RE: Fixation of frozen sections

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From:"Patterson, Noelle" <PattersonN@NMRIPO.NMRI.NNMC.NAVY.MIL>
To:"''" <>, "Coskran, Timothy M" <>
Date:Fri, 28 May 1999 12:40:42 -0400
Content-Type:text/plain; charset="iso-8859-1"


I asked a similar question to histonet not too long ago.  I got enough ideas
to run my own study.  What I can tell you is that monkey and human renal
tissue are best when sectionned, fixed (I use Acetone at -20C), air dried
(about 15-30 min., the minimum to get dry slides), and stored at -70C until
use.  When I remove the slides for IHC, I do a brief fix (10-20 dips in
water then acetone) for reasons based on what our staining system needs.
However, murine renal, pancreas, spleen, and lymph node tissue do just fine
if you fix in acetone, air dry, and store (dust-free) at room temperature.  

There are quite varied protocols to address your question.  Good luck.  Feel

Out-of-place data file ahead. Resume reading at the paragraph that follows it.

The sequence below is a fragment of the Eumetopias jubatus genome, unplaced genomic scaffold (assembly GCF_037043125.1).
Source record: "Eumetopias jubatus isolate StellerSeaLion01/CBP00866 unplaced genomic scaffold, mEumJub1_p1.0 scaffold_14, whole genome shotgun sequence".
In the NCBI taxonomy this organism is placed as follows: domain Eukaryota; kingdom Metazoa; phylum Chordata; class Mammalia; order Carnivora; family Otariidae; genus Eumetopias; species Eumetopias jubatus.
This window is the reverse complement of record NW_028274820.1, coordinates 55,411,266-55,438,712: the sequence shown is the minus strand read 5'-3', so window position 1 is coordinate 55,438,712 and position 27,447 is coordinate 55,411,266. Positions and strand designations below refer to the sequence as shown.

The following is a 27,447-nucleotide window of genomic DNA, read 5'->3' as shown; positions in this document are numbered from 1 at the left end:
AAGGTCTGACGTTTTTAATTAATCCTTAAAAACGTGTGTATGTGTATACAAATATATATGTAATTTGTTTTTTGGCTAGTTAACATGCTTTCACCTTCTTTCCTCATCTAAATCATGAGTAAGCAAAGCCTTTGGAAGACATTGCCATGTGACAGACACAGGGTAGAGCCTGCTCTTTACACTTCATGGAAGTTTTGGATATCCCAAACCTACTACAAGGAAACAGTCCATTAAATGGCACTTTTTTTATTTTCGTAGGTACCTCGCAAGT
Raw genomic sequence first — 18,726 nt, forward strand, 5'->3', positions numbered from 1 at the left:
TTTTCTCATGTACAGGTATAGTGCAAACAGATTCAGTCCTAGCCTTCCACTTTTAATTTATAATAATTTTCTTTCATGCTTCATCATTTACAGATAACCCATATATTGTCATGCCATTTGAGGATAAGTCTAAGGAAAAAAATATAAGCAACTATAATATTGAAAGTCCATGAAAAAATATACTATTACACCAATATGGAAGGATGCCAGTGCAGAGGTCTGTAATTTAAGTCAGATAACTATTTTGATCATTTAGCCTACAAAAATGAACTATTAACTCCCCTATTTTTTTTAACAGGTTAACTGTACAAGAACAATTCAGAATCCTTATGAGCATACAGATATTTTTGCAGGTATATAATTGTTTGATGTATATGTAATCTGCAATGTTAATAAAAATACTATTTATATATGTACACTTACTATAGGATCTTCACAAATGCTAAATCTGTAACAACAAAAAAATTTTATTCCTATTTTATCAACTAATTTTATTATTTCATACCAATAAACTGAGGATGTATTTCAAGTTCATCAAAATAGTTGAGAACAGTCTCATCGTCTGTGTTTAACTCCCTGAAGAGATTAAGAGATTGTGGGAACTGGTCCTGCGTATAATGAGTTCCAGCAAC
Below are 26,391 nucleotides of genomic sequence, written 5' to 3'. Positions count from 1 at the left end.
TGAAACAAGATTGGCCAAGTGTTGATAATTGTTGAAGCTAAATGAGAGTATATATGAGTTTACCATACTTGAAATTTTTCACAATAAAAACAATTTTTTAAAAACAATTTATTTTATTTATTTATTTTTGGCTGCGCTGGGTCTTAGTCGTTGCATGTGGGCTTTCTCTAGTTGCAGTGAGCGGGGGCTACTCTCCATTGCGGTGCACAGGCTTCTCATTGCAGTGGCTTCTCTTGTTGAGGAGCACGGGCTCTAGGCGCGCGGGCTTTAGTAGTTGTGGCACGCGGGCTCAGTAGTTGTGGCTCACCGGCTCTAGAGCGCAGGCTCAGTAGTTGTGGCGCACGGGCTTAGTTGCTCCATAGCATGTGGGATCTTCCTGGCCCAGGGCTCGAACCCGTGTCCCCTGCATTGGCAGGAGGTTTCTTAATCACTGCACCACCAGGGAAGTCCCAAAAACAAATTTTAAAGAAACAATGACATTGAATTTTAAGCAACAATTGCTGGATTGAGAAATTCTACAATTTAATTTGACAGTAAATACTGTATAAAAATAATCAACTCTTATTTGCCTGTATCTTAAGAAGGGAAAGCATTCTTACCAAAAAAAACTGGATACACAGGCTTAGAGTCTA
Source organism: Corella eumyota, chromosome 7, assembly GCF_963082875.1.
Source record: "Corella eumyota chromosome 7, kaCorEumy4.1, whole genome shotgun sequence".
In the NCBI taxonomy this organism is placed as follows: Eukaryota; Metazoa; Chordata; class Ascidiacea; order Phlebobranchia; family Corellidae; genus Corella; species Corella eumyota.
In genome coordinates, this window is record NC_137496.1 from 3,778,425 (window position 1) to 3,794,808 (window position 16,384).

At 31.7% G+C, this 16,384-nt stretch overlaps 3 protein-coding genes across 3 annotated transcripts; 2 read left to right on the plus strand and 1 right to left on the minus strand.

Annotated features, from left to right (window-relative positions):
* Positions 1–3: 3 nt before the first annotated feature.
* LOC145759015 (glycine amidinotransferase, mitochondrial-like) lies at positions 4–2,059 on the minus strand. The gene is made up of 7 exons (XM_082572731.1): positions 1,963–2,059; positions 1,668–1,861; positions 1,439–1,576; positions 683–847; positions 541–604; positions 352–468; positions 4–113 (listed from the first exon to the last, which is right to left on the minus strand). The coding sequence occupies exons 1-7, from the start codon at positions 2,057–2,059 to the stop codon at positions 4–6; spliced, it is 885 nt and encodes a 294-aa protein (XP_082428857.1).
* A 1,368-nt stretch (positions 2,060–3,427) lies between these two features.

free to ask ant nagging questions you may have about what I've written.

Noelle Patterson
Naval Medical Research Center
Bethesda, Md

	From:  Coskran, Timothy M []
	Sent:  Thursday, May 27, 1999 3:34 PM
	To:  ''
	Subject:  Fixation of frozen sections

	Does anyone have any ideas on whether it is better to cut frozens,
fix and
	store the sections or to cut frozens, store, and then fix when your
ready to
	carry out a stain?  We currently cut frozen sections, dry briefly
and then
	store the slides at -80C until we are ready to do an immuno stain.
Then we
	bring the slides to room temp, fix and proceed with the stain.  I've
	some literature that suggests fixing the slides immediately after
they have
	been sectioned and then storing in PBS until ready to use.

	If anyone has a basic protocol for frozen sections, would they be
willing to


	Tim Coskran

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